White people huddled in the fetal position. White people frozen in defense poses looking up at something with foreboding. White people in tears, folded over and rocking themselves back and forth. They’re scared, paralyzed with fear. Something terrible is coming. Something that has been coming for decades. A major catastrophe, a plague made in a lab, a caged beast, a Jurassic creature resurrected for entertainment has revolted, the heart of darkness manifested in King Kong, in demons, in monsters, in aliens, in mutations intended for progress gone horribly wrong, immense power fallen into the wrong hands.
In a world…
Are we not done?
How many times are we going to watch this movie? And look, I was born in the 70s. I once idolized the premises and characters in Superman, Star Wars, Back to The Future, Diehard, and any other great block busting White people movie you can name.
I have had grown ass men rattle on to me for hours about the positions of imaginary stars and solar systems in Star Wars and how the film prequel adaptations didn’t live up to the book and I, who am no stranger to the desire for escape through fantasy, have wondered….
What in all the heck does this have to do with real life?
I love Lord of Rings! (Just the first one)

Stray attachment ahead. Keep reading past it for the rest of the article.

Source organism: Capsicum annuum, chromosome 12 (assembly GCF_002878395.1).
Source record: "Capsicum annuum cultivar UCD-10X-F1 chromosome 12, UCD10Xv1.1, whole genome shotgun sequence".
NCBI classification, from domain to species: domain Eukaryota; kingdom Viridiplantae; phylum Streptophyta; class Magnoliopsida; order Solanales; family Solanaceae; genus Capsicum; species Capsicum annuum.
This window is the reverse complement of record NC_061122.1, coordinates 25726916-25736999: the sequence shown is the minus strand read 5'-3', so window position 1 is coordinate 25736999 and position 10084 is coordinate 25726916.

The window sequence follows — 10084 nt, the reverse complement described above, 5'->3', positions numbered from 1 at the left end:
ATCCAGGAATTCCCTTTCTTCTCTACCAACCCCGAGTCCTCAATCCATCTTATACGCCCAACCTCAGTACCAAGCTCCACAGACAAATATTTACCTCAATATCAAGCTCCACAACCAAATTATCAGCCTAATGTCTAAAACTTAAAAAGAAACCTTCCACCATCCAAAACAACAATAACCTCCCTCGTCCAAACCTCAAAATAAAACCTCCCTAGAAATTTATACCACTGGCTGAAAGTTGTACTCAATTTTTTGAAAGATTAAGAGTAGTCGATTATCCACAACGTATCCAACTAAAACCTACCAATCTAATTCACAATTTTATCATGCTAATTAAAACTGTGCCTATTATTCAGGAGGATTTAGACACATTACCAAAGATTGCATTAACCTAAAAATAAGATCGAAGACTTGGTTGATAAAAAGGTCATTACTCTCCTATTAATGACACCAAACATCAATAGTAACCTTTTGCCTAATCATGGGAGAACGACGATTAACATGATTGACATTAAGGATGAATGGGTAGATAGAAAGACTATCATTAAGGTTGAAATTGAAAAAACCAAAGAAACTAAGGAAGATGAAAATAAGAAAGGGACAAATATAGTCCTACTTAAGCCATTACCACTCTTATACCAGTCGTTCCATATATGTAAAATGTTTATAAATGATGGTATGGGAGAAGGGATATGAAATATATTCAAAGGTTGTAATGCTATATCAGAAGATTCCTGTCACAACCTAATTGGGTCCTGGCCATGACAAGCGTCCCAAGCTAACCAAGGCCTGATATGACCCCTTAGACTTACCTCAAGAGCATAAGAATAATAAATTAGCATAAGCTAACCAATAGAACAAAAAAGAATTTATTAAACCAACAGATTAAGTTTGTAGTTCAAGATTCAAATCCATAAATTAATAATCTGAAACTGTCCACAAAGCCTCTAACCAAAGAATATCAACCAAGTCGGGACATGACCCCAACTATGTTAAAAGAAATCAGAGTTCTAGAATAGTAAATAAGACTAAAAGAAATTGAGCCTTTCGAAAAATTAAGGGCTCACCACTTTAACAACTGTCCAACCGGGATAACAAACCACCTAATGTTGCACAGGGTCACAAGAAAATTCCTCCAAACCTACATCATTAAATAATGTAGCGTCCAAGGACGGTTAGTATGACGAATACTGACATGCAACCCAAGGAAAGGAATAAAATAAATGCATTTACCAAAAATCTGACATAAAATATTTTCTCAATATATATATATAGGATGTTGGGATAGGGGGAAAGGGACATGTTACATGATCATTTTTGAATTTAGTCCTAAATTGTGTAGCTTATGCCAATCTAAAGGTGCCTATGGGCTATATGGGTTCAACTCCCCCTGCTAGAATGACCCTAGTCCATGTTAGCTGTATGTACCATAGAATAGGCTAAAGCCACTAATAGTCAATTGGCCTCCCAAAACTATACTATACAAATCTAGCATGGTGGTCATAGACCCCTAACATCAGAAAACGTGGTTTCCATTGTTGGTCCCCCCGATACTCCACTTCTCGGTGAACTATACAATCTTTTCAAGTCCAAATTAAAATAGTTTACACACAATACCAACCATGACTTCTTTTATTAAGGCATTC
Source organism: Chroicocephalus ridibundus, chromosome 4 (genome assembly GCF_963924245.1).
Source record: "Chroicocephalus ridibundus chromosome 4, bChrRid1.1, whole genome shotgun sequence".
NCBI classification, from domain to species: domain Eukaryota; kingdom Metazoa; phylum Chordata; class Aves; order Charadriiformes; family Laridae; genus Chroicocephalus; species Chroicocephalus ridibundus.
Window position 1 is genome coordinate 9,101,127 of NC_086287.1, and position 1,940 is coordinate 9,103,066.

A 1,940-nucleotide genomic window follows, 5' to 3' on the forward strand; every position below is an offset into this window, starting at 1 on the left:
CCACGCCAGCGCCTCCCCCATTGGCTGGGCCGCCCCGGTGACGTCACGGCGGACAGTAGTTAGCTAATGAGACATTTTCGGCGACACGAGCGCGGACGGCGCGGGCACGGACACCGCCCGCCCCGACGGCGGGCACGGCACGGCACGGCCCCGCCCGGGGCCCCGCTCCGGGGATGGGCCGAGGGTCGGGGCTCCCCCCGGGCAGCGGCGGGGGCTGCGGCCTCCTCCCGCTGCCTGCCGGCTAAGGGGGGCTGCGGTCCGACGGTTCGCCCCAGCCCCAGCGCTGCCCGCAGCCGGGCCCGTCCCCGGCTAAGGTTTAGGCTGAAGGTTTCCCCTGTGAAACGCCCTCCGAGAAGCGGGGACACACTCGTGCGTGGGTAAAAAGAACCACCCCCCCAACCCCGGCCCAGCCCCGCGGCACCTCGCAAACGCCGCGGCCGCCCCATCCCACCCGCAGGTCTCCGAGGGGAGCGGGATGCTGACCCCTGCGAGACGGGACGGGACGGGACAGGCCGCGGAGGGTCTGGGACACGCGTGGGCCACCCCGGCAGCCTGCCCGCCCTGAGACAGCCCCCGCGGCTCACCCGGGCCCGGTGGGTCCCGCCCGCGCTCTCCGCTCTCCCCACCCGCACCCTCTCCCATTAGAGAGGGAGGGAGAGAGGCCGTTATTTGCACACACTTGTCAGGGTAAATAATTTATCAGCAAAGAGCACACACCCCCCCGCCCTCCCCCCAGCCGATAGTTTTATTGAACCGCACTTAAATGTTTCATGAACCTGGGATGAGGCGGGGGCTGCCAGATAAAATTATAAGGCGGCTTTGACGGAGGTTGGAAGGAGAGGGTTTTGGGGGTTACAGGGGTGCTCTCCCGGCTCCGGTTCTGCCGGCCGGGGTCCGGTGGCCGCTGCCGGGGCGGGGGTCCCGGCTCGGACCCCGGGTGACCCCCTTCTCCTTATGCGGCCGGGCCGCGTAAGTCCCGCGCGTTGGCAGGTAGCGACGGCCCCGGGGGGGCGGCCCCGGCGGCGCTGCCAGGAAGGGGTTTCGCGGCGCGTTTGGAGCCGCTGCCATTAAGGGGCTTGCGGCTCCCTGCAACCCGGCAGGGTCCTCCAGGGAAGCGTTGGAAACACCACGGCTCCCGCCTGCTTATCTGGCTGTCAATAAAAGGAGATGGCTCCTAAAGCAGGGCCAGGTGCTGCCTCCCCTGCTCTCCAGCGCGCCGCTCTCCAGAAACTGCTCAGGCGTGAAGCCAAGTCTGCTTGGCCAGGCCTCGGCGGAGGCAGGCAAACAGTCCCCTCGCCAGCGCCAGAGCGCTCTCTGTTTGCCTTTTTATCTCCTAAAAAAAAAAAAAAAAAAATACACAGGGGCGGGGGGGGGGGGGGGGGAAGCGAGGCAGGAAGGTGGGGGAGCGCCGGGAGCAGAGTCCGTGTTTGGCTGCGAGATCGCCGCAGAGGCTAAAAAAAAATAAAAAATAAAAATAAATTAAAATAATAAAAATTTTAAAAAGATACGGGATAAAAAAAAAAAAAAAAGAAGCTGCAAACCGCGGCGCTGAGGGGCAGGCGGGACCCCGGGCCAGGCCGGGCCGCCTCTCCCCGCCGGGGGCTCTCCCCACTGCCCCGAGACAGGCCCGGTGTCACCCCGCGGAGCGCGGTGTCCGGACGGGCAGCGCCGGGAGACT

But the first time I saw “Black Panther” I couldn’t speak afterward for a good ten minutes. Never had I imagined that a superhero genre film could so effectively bring the conversation of race, nationalism, Pan Africanism and technological optimism to the mainstream or at least mainstream social media conversation. Race? In a Superhero movie?
I can’t go back now. I can’t go back to deceptively benign “In a world…” trailer tropes where Whiteness stands in for the “every man” and Blackness is the tokenized exception, Like I was texting with a friend of mine today after he saw my reaction to “Infinity Wars” (I didn’t care for it) “Black Panther” set the bar too high for me to take 50 steps back into a “world” where Wakanda is just a tiny piece of an epic fantasy based on the usual White fears.
Stones, rocks, crystals, natural elements, super powers, talking apes….
White people just keep using cinema to reimagine their greatest fears over and over and over again and to position themselves in the collective imagination as the soul saviors from that fear so that Black people are indoctrinated to internalize the lie that we are the great monsters. Like James Baldwin said in “I am not your Negro,” we have never known what the hell they are so terrified of. We just want them out of our way because their fears have made them a real flesh and blood threat to us for decades.
To indigenous people, the monsters, demons, evil spirits, dark and unknown foreboding, pestilence and plague have always been White people. It’s never been a mystery to us, never some great case to be solved, some edge of your seat thriller or white knuckle ride. That’s why “Get Out” is so fucking phenomenal, because we don’t need to use our imaginations to engage with horror. We face it or attempt to avoid facing it every single day. The great crafters of horror and chaos are behind every major studio in Hollywood, behind every cop car wheel, sitting in the halls of “justice,” the oval office, the teacher’s desk, the housing board and wherever access to equity, opportunity, fairness and wealth building have traditionally been monopolized by them.
But first, they were behind every Bible.